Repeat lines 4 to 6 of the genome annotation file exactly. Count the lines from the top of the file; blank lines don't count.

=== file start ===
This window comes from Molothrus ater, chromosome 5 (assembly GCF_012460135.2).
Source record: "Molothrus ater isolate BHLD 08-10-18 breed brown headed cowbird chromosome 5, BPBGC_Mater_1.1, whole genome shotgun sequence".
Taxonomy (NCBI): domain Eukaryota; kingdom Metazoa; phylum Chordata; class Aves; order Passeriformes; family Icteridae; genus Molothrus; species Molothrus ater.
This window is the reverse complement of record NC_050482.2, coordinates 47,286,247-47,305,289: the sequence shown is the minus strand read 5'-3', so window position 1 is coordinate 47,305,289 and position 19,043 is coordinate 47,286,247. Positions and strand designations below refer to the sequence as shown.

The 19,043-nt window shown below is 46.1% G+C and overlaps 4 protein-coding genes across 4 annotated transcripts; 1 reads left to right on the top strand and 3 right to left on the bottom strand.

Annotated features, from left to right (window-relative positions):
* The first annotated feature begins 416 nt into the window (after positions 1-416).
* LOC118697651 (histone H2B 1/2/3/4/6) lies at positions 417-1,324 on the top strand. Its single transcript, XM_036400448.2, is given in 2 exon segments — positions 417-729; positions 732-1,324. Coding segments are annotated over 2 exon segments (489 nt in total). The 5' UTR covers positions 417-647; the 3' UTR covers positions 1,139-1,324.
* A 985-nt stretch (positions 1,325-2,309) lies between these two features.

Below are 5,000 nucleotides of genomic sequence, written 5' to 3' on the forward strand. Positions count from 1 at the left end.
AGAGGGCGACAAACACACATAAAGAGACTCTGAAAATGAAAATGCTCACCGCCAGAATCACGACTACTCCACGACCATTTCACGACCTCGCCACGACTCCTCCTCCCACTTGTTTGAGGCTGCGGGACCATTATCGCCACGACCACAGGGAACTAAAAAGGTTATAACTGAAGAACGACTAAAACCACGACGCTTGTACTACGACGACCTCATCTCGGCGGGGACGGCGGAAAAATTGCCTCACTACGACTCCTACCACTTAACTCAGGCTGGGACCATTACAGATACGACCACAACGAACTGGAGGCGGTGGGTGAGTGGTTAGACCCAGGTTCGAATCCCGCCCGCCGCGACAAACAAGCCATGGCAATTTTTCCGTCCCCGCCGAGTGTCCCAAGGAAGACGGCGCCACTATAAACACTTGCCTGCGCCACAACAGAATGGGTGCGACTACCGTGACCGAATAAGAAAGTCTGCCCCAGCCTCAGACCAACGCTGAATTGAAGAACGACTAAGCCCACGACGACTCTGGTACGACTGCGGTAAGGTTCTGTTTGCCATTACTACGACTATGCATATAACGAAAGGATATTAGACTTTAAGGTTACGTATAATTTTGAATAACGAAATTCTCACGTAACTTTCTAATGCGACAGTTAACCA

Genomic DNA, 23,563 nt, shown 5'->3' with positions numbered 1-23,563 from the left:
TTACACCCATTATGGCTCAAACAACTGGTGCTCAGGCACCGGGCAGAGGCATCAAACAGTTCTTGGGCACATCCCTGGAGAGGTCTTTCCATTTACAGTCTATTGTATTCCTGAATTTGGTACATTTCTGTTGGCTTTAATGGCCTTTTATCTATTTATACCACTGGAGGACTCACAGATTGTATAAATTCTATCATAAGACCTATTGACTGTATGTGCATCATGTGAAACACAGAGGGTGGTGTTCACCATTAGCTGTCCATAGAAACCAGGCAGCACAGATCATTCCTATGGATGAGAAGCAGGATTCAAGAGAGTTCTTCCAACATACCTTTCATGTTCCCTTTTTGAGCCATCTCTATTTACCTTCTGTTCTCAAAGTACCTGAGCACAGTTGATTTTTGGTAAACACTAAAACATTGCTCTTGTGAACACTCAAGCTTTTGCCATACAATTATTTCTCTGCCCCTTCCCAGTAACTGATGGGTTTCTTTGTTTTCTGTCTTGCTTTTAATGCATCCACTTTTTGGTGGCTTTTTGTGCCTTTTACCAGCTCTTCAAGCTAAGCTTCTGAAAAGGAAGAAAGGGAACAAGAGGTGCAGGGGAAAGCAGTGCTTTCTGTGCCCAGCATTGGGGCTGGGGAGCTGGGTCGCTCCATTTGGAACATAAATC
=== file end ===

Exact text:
This window is the reverse complement of record NC_050482.2, coordinates 47,286,247-47,305,289: the sequence shown is the minus strand read 5'-3', so window position 1 is coordinate 47,305,289 and position 19,043 is coordinate 47,286,247. Positions and strand designations below refer to the sequence as shown.

The 19,043-nt window shown below is 46.1% G+C and overlaps 4 protein-coding genes across 4 annotated transcripts; 1 reads left to right on the top strand and 3 right to left on the bottom strand.

Annotated features, from left to right (window-relative positions):